|Grant Number:||3R01CA076330-05S2 Interpret this number|
|Primary Investigator:||Vernon, Sally|
|Organization:||University Of Texas Hlth Sci Ctr Houston|
|Project Title:||Women Veterans and Breast Cancer Screening|
Very little research has been conducted on how to disseminate effective cancer screening interventions in health care settings. We propose to implement, through the Veterans Affairs (VA) health system, a targeted mammography intervention (Project HOME) aimed at women veterans age 40 and over who are currently non-compliant with breast cancer screening guidelines. This theory-based intervention was tested by a 5year prospective randomized trial in a national population-based sample of women veterans, including users and non-users of the VA health system. Preliminary results show that the intervention was effective overall, and particularly effective in motivating VA users to adhere to guidelines (RO1 CA76330-05, 1999-2004). The Department of Veterans Affairs (VA) has sought to improve health care services for women veterans by creating the Women Veterans Health Program and assigning Women Veterans Program Managers (WVPMs) to all VA Regional Offices. Women veterans are at increased lifetime risk of cancer relative to the general adult female population and the VA is committed to preventive health measures that prevent or lead to the early detection of cancer. The VA has set an 85% compliance standard for women veterans to have had a mammogram in the past 2 years and WVPMs are very interested in educational efforts to promote compliance. We plan to build on the VA's existing infrastructure by partnering with WVPMs to understand adopter and setting characteristics, customizing the Project HOME intervention for use in 6 VA clinics, implementing a theory-based strategy to maximize program adoption, implementation, and maintenance, and evaluating the effectiveness of the dissemination strategy and potential for institutionalization among all VA clinics. We will conduct a cost-effectiveness analysis of implementing Project HOME in the VA clinics. Theories of diffusion and dissemination will guide plans for program adoption, implementation, and maintenance. Quantitative and qualitative tools will be created to conduct a process evaluation of the dissemination plan. Outcomes will include interest in adopting Project HOME, quality of implementation, number of women veterans reached, and mammography compliance. If successful, we will extend this dissemination project to all VA clinics, thus potentially reaching an estimated 166,000 women veterans over 40 years of age who are currently using VA outpatient health services.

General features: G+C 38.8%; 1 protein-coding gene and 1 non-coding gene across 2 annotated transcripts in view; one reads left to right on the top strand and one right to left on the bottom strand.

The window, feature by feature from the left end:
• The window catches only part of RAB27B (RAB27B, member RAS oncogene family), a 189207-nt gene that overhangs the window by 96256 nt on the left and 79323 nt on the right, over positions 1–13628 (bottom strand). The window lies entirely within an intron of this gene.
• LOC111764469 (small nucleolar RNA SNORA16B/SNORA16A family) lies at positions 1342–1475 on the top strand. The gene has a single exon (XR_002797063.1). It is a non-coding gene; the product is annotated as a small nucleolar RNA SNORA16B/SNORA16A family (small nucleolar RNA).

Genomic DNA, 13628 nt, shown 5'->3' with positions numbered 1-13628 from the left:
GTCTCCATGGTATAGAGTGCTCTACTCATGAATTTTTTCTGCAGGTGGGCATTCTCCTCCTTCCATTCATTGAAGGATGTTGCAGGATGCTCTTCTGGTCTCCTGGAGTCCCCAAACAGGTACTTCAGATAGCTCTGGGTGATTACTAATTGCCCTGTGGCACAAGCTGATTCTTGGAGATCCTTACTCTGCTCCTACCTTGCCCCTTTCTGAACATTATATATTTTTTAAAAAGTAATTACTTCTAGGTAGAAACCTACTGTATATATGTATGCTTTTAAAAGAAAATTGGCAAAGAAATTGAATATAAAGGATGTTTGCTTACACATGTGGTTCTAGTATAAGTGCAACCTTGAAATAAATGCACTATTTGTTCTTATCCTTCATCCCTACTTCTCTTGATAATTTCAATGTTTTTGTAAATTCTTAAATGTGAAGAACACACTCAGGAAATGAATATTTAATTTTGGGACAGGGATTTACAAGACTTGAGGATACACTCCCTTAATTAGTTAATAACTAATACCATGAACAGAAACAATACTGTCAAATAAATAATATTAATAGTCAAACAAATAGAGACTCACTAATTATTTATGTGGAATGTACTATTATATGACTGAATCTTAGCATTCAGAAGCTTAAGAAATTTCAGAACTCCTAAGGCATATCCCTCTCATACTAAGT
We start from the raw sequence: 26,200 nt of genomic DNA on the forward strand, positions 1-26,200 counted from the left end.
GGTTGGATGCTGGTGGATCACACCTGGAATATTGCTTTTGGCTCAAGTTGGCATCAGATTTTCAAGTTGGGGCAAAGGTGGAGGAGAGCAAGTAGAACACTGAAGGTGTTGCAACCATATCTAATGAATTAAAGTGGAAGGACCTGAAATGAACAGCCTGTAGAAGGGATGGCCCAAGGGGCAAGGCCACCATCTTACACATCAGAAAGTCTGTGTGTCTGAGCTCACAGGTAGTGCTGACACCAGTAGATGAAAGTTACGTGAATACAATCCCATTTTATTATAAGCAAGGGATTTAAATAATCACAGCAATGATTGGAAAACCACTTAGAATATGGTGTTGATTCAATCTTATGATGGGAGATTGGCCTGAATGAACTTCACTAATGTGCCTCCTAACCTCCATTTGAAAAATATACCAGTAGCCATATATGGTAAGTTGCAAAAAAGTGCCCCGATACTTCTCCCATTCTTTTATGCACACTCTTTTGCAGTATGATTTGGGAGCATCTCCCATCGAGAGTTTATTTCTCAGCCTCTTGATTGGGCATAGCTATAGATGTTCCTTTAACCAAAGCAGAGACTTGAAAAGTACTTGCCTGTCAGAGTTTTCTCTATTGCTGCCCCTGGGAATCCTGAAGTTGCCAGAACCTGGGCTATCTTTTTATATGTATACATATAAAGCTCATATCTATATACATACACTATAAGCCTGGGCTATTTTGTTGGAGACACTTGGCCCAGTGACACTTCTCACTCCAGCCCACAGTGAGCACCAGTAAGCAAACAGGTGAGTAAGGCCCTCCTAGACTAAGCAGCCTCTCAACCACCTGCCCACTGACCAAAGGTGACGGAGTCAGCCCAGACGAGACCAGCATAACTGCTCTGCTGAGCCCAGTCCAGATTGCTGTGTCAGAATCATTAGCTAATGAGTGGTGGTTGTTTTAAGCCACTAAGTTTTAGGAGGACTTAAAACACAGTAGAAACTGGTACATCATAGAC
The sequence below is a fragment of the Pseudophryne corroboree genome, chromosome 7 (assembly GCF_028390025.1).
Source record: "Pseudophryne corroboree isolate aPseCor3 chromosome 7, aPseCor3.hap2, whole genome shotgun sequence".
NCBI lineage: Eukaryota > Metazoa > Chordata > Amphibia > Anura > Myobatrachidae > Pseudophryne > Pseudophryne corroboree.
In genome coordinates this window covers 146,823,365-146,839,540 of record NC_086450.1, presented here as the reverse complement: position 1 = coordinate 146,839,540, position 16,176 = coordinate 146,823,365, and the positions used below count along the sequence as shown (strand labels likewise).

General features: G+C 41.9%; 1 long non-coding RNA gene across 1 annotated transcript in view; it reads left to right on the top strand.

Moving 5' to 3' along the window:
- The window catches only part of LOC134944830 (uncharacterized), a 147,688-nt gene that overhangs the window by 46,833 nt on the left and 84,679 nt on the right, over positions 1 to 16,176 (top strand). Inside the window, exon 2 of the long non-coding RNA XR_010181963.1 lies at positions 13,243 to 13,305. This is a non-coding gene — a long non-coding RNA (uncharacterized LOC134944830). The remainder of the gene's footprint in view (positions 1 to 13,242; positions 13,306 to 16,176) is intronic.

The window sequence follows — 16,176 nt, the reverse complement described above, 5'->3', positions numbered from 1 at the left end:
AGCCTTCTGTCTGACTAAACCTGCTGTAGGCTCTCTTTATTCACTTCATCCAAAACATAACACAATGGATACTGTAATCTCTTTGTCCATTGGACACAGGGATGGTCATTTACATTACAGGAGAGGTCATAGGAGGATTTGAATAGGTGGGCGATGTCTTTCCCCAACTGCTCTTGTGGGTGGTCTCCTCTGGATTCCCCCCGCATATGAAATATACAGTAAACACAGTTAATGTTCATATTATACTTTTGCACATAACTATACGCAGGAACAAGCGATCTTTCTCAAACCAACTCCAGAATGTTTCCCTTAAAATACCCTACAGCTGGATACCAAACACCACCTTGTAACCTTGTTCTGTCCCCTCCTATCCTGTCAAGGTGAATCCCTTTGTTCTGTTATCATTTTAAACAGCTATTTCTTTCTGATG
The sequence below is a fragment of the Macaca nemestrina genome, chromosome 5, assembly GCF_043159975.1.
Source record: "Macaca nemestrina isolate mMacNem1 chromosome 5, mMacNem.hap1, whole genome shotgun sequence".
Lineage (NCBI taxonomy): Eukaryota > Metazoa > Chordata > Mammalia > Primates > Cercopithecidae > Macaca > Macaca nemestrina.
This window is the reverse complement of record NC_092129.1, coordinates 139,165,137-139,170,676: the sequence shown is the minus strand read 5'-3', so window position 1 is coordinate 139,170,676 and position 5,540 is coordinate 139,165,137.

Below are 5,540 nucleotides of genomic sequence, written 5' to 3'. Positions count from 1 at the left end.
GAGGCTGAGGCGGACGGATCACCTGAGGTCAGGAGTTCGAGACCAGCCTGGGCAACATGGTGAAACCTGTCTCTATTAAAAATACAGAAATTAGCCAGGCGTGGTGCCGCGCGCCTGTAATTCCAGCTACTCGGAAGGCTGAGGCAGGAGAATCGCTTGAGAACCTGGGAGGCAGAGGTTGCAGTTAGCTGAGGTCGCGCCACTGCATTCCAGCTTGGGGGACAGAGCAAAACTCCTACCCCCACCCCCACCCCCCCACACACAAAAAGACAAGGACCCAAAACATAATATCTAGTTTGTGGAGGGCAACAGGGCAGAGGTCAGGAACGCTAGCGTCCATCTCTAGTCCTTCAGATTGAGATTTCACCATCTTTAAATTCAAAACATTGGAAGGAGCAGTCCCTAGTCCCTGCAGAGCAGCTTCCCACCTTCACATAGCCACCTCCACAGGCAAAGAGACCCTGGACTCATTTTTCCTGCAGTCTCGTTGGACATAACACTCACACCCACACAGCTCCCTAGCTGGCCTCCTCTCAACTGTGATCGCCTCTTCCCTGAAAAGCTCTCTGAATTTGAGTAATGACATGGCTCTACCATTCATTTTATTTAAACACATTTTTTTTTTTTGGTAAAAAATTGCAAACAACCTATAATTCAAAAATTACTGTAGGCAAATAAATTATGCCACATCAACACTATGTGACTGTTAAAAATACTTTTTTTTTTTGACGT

None. See parent grant details.